What It’s Like to Use Beautiful Words, According to Science
I am a collector of hidden treasures in plain sight. Words — simple, ordinary words — used slightly differently can uplift our conversations.
1. Something vs. Anything: What I learned from Doctor’s language.
Prof. John Heritage of University of California, Los Angles studied how patients responded to a simple follow-up question, “is there anything else we need to take care of today?” To compare the results, one set of doctors used a small twist, “is there something else we need to take care of today?”
The something option provided statistically significant increase of reporting concerns. You are welcome to dwell into the technical details of the research here.
I discovered the practical punch line to be immensely useful — you have a friend mourning through a loss or you sense that your boss is in a pickle.
“Is there something I can do?” works wonders compared to “is there anything I can do?”
Try it. It sprinkles positivity. You are happy you could do something and they are happy you helped out on something.
2. Yet to discover a power word subtler that ‘yet’.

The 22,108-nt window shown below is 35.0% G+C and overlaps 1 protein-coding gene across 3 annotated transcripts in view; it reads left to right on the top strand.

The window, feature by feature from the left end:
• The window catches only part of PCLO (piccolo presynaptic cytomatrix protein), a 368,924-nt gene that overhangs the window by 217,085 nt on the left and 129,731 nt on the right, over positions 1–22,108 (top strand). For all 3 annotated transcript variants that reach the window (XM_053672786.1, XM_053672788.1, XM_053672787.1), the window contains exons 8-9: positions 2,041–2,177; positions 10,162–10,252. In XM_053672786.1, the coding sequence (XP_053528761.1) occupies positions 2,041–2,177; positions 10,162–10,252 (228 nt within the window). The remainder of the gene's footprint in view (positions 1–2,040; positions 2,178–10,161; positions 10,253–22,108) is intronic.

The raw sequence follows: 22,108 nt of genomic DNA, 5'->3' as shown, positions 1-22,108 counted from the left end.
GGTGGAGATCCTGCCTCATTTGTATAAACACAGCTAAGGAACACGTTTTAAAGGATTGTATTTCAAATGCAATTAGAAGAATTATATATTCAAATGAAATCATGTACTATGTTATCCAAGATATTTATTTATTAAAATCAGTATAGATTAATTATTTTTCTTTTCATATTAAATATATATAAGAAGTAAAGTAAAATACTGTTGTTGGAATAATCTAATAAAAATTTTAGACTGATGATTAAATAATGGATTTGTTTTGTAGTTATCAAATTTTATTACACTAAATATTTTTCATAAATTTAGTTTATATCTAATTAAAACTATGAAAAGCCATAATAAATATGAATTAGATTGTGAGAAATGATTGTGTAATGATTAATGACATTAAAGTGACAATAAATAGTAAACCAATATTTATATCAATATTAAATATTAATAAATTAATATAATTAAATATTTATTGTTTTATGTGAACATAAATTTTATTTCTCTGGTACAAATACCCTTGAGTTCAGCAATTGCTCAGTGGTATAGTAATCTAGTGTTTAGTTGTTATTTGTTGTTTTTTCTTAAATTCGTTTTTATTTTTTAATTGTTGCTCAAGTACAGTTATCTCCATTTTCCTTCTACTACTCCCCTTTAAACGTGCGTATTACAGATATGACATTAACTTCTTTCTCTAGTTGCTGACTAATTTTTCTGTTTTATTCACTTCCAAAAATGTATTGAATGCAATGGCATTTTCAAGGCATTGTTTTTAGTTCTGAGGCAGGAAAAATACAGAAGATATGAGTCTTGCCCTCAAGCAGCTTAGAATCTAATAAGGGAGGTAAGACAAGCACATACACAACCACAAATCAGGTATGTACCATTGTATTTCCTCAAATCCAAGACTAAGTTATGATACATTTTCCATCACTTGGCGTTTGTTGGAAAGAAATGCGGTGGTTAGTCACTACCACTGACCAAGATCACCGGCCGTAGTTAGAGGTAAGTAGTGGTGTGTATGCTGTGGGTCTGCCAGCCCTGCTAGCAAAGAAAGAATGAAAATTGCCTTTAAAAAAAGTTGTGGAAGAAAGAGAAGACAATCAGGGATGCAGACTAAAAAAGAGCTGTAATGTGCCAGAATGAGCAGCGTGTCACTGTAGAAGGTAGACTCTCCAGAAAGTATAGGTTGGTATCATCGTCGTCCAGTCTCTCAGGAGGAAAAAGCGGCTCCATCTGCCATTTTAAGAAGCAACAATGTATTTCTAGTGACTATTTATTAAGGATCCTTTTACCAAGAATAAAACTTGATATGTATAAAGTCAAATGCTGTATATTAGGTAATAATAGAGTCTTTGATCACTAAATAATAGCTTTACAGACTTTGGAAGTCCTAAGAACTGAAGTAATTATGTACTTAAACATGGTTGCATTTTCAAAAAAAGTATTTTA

One of the fun things I learned over dinner table banter is about fortune cookies. -“When you crack open the cookie, find the treasure trove of words in that white sheet of paper, read it once and read it again and add the words, ‘in the bed’ to the end and it could give you a chuckle”
In the serious world of perfectionist — there is a serious climb from not knowing to knowing it well. That journey is hard. For an elementary school going child it could be “I can’t do division.” For a fresh graduate, “I don’t know how to code.”
Adding the word yet at the end of sentence converts it into a power play.
“I can’t do division, yet”
“I don’t know how to code, yet”
If you ever feel that you are too old for yet, remember ten years hence is similar to today — ten years ago. Sam Levenson, said it best:
Your “good old…